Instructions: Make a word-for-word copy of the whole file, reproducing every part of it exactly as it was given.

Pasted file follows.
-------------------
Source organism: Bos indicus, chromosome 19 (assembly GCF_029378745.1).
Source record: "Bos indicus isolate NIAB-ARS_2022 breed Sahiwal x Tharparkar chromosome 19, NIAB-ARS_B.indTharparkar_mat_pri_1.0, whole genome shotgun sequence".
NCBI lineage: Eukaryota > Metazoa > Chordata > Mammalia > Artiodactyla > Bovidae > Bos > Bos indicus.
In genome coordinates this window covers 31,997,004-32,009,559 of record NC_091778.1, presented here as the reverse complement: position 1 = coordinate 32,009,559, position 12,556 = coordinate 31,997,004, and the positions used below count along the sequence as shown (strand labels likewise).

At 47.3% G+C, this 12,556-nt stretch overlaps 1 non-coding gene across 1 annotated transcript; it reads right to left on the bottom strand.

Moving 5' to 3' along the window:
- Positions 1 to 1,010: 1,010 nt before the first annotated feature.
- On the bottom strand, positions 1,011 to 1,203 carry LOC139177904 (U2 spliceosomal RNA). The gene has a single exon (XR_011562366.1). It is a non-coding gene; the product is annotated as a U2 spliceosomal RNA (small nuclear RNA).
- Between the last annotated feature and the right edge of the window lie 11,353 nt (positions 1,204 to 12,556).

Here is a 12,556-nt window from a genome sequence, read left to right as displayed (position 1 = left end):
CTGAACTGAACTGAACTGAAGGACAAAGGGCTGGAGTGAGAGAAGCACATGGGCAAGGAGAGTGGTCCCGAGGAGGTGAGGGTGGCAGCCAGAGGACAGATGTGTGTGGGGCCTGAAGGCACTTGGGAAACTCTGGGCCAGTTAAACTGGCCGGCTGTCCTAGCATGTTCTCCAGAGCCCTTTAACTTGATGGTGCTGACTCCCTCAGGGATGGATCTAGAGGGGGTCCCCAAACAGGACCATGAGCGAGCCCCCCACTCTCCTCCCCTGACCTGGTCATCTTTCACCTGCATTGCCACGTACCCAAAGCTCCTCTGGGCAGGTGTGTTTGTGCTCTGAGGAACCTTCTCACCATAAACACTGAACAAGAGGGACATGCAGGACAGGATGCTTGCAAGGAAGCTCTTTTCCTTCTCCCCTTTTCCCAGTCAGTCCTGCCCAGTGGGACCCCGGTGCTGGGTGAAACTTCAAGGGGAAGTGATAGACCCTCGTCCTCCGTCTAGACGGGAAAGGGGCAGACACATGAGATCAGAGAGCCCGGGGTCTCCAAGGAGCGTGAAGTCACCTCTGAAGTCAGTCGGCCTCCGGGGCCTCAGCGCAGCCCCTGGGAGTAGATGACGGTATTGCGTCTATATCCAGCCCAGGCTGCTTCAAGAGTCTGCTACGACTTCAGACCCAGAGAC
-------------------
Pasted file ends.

Source organism: Bos indicus, chromosome 19 (assembly GCF_029378745.1).
Source record: "Bos indicus isolate NIAB-ARS_2022 breed Sahiwal x Tharparkar chromosome 19, NIAB-ARS_B.indTharparkar_mat_pri_1.0, whole genome shotgun sequence".
NCBI lineage: Eukaryota > Metazoa > Chordata > Mammalia > Artiodactyla > Bovidae > Bos > Bos indicus.
In genome coordinates this window covers 31,997,004-32,009,559 of record NC_091778.1, presented here as the reverse complement: position 1 = coordinate 32,009,559, position 12,556 = coordinate 31,997,004, and the positions used below count along the sequence as shown (strand labels likewise).

At 47.3% G+C, this 12,556-nt stretch overlaps 1 non-coding gene across 1 annotated transcript; it reads right to left on the bottom strand.

Moving 5' to 3' along the window:
- Positions 1 to 1,010: 1,010 nt before the first annotated feature.
- On the bottom strand, positions 1,011 to 1,203 carry LOC139177904 (U2 spliceosomal RNA). The gene has a single exon (XR_011562366.1). It is a non-coding gene; the product is annotated as a U2 spliceosomal RNA (small nuclear RNA).
- Between the last annotated feature and the right edge of the window lie 11,353 nt (positions 1,204 to 12,556).

Here is a 12,556-nt window from a genome sequence, read left to right as displayed (position 1 = left end):
CTGAACTGAACTGAACTGAAGGACAAAGGGCTGGAGTGAGAGAAGCACATGGGCAAGGAGAGTGGTCCCGAGGAGGTGAGGGTGGCAGCCAGAGGACAGATGTGTGTGGGGCCTGAAGGCACTTGGGAAACTCTGGGCCAGTTAAACTGGCCGGCTGTCCTAGCATGTTCTCCAGAGCCCTTTAACTTGATGGTGCTGACTCCCTCAGGGATGGATCTAGAGGGGGTCCCCAAACAGGACCATGAGCGAGCCCCCCACTCTCCTCCCCTGACCTGGTCATCTTTCACCTGCATTGCCACGTACCCAAAGCTCCTCTGGGCAGGTGTGTTTGTGCTCTGAGGAACCTTCTCACCATAAACACTGAACAAGAGGGACATGCAGGACAGGATGCTTGCAAGGAAGCTCTTTTCCTTCTCCCCTTTTCCCAGTCAGTCCTGCCCAGTGGGACCCCGGTGCTGGGTGAAACTTCAAGGGGAAGTGATAGACCCTCGTCCTCCGTCTAGACGGGAAAGGGGCAGACACATGAGATCAGAGAGCCCGGGGTCTCCAAGGAGCGTGAAGTCACCTCTGAAGTCAGTCGGCCTCCGGGGCCTCAGCGCAGCCCCTGGGAGTAGATGACGGTATTGCGTCTATATCCAGCCCAGGCTGCTTCAAGAGTCTGCTACGACTTCAGACCCAGAGAC